Arguments for using hydrogen have been written about and discussed multiple times. However, not much has been done to adjust hydrogen application to its scale.
Hydrogen as a carrier of clean energy
Hydrogen is the most abundant element in the universe and as gas may be used in the same way in which natural gas is used. What is important, hydrogen generates zero carbon dioxide when used for generating power.
It is frequently referred to as „a clean energy carrier”, as it may be produced by renewable sources, stored and used for generating electricity.
We already know that hydrogen may power up industrial plants or cars. Japan has already opened first hydrogen stations.
Australia promotes hydrogen
This scientific report complies with similar reports of CSIRO (https://www.csiro.au ), Australian Renewable Energy Agency (https://arena.gov.au ) and other renowned institutions all over the world, stressing the strengths and benefits of hydrogen as an energy carrier.
Australia is planning to develop a coordinated national strategy to become the lead producer of hydrogen as its key export product.
Australia’s government sees great economic, environmental and social benefits of hydrogen. As a branch of industry, in the forthcoming decades, hydrogen could easily compete, in terms of volume and scale, with the liquid petroleum gas sector.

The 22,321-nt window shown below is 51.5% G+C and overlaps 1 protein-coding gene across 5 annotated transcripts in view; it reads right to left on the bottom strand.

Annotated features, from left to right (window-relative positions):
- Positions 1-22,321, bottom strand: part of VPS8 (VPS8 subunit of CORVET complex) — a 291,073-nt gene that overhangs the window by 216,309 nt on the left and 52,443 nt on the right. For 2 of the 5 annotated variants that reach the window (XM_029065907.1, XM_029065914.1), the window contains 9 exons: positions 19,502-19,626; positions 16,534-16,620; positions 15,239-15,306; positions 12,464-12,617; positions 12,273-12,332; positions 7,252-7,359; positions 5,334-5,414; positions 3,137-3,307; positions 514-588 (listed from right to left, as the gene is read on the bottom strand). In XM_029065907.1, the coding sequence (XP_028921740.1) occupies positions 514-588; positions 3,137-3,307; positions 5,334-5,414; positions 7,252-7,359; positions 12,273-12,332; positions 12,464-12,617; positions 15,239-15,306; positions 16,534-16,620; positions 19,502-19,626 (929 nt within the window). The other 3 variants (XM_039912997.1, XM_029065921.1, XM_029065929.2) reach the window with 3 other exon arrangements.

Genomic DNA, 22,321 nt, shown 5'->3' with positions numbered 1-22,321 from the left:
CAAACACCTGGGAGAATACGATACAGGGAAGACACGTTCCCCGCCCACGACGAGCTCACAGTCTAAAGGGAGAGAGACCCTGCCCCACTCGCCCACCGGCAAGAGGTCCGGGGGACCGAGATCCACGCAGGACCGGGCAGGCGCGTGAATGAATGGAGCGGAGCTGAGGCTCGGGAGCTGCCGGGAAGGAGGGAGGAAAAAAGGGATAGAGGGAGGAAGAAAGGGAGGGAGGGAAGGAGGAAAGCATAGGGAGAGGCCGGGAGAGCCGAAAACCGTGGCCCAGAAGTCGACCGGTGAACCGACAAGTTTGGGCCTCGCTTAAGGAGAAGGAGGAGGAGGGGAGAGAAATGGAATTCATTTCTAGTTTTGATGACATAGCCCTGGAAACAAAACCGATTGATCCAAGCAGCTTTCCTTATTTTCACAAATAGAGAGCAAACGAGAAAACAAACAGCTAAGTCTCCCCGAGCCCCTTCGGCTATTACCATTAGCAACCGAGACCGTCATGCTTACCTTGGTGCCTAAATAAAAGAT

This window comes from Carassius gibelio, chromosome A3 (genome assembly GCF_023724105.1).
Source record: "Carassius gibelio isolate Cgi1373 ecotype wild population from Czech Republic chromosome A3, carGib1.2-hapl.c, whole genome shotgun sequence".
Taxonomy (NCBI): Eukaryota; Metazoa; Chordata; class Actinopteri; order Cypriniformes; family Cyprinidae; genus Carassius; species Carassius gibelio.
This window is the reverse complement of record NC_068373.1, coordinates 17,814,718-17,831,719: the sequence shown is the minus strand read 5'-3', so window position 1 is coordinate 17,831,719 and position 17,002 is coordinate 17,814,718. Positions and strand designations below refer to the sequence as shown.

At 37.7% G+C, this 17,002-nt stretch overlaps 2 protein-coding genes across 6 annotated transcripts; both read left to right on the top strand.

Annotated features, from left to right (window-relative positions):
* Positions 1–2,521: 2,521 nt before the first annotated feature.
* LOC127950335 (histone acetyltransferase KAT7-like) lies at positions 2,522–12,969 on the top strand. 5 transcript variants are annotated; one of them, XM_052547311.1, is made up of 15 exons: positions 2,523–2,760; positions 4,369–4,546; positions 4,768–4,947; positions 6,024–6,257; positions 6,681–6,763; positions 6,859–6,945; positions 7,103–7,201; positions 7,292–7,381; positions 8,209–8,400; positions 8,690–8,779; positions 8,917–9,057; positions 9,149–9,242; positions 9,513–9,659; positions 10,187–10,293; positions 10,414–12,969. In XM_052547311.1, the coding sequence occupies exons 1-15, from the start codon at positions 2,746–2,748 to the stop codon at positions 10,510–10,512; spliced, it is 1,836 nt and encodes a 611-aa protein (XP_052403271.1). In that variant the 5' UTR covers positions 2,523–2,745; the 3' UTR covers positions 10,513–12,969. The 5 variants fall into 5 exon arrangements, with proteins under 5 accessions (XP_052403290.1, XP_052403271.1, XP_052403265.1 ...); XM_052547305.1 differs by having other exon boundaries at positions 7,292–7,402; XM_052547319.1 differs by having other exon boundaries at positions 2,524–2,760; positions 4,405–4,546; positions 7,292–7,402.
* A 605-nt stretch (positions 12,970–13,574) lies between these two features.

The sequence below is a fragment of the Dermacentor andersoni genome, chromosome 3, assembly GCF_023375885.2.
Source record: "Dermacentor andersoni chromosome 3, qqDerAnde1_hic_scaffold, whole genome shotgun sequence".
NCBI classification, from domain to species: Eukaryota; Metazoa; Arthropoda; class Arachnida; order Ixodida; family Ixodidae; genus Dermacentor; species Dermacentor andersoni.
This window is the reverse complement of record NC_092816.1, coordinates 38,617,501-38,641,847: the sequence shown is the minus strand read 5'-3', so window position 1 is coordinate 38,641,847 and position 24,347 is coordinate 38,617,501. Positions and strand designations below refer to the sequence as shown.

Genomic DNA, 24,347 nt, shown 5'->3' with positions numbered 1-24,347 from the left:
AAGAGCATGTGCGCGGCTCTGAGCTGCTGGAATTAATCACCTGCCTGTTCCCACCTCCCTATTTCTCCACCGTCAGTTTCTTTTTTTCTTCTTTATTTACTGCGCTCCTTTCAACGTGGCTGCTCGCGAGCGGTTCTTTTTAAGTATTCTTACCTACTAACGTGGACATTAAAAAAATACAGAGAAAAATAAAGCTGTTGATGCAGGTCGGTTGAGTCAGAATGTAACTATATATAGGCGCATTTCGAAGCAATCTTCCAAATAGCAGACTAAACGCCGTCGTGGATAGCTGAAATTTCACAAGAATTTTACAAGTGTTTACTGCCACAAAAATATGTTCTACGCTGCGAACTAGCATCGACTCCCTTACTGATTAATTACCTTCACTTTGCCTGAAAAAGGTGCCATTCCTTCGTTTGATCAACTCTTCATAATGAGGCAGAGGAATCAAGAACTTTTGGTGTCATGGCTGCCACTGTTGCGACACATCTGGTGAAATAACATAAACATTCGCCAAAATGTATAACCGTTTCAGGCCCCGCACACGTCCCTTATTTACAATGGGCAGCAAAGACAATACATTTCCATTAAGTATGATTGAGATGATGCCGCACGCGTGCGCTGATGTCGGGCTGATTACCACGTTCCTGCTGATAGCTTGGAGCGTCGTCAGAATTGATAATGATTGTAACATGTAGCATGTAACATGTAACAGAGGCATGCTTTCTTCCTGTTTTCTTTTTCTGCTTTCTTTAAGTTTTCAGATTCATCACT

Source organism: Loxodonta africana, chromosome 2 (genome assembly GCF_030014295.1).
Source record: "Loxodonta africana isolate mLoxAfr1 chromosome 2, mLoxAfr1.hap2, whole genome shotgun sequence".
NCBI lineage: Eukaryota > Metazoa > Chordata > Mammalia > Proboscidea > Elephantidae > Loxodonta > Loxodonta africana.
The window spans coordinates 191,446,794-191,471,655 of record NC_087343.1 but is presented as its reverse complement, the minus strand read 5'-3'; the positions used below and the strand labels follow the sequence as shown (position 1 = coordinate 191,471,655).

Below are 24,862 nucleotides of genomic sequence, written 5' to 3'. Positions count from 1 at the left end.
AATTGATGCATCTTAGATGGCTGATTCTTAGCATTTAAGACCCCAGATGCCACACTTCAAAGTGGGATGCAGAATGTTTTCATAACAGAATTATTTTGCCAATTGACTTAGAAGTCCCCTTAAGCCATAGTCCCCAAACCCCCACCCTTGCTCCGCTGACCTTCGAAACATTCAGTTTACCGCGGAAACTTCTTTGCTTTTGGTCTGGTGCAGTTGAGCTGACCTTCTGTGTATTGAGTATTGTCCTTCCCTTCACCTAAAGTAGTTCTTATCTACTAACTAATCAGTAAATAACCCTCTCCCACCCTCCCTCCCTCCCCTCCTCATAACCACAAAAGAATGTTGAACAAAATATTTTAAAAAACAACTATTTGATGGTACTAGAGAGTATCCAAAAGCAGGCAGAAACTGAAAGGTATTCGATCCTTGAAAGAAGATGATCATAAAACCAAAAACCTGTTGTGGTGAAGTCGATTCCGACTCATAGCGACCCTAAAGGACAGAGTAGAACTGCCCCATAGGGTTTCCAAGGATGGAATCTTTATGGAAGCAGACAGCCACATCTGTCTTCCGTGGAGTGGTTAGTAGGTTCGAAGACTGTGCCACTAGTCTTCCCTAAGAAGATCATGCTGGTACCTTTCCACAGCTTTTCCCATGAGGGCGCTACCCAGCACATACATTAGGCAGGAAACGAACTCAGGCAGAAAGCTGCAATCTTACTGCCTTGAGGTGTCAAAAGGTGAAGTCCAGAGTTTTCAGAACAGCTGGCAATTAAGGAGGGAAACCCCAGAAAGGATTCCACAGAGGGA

However, at this particular moment, using hydrogen for energy-generation purposes is very limited and estimated to account for 1 to 2 per cent of all power use.
Several factors speak in favour of Australia’s approach. Alan Finkel points out that “… to generate hydrogen, we need the energy produced by splitting water particles, and such energy may be generated by wind, hydro- or solar power plants. Many countries which are considering hydrogen for power generation lack proper climate conditions. However, Australia boasts perfect conditions for that.”
Plans, not only on the Antipodes
Japan and South Korea are planning to make major investments in hydrogen to support their conversion from fossil fuels and increase the security of power supply. Germany is also seriously considering hydrogen as an alternative power source. Many Middle East countries are considering participation in the market as suppliers.
It is worth stressing that brown coal may also be used for generating hydrogen and carbon produced as a side product of this process may be captured to ensure zero carbon emissions into the atmosphere.
A Japan-led syndicate is testing this possibility as part of a 500-million-dollar demo project, which was initiated in April 2018 in Victoria’s Latrobe Valley.
 The Council of Australian Governments (COAG) Energy Council is a Ministerial forum working together in the pursuit of national energy reforms. New Zealand is also a member of the forum.